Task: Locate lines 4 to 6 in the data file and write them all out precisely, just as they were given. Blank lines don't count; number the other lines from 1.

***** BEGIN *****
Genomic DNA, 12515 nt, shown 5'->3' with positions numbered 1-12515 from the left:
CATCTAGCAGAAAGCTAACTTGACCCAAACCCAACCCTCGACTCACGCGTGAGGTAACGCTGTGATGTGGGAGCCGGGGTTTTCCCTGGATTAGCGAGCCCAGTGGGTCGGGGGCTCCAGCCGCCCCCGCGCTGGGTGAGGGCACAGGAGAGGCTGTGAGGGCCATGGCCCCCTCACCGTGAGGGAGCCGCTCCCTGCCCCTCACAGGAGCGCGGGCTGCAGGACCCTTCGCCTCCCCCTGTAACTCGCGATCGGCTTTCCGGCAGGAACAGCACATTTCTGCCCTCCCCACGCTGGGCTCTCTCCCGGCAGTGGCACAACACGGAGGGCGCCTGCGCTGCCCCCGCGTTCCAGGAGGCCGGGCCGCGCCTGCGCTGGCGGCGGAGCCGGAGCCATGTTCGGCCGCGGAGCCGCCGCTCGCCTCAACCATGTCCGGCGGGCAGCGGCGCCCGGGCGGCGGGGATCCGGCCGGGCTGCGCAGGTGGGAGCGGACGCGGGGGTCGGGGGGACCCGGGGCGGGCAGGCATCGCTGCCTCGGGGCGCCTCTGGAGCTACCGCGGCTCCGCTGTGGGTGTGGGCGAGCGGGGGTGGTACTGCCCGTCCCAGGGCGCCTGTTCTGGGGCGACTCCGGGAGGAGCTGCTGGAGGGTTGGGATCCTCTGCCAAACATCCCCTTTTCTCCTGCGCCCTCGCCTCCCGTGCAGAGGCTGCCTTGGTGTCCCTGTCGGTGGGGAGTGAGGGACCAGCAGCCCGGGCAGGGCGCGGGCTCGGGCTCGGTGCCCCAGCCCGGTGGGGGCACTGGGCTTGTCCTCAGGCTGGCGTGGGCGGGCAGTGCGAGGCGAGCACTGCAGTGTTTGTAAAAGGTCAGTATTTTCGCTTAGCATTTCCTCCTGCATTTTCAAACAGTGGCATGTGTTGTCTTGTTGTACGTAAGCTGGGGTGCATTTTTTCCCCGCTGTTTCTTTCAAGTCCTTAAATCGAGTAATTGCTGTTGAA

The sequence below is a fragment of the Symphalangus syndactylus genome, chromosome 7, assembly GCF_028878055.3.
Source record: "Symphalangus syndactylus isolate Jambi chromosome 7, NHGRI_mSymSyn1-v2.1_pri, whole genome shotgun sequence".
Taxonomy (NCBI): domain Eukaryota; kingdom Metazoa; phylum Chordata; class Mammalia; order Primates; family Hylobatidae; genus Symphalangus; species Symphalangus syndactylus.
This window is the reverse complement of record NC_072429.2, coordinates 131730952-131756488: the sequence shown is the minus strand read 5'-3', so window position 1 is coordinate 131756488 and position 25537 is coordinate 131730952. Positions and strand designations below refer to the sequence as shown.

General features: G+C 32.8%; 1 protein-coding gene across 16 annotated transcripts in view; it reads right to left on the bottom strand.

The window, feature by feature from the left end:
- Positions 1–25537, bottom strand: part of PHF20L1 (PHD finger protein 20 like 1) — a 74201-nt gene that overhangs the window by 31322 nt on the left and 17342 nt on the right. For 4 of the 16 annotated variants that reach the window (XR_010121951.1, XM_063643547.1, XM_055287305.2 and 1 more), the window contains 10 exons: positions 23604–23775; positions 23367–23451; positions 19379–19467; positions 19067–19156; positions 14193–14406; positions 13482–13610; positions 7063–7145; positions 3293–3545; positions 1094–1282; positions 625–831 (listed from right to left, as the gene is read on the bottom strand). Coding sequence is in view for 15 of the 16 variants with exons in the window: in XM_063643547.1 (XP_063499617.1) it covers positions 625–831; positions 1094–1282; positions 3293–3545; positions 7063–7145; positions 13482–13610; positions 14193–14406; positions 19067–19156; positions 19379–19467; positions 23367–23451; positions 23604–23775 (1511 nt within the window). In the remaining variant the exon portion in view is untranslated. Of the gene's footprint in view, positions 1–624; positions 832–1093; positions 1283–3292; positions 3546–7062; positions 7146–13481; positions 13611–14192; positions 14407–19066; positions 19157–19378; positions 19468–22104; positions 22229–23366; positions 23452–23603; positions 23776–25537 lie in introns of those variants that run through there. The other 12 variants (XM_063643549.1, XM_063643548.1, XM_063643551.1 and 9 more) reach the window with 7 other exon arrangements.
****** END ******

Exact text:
Source record: "Symphalangus syndactylus isolate Jambi chromosome 7, NHGRI_mSymSyn1-v2.1_pri, whole genome shotgun sequence".
Taxonomy (NCBI): domain Eukaryota; kingdom Metazoa; phylum Chordata; class Mammalia; order Primates; family Hylobatidae; genus Symphalangus; species Symphalangus syndactylus.
This window is the reverse complement of record NC_072429.2, coordinates 131730952-131756488: the sequence shown is the minus strand read 5'-3', so window position 1 is coordinate 131756488 and position 25537 is coordinate 131730952. Positions and strand designations below refer to the sequence as shown.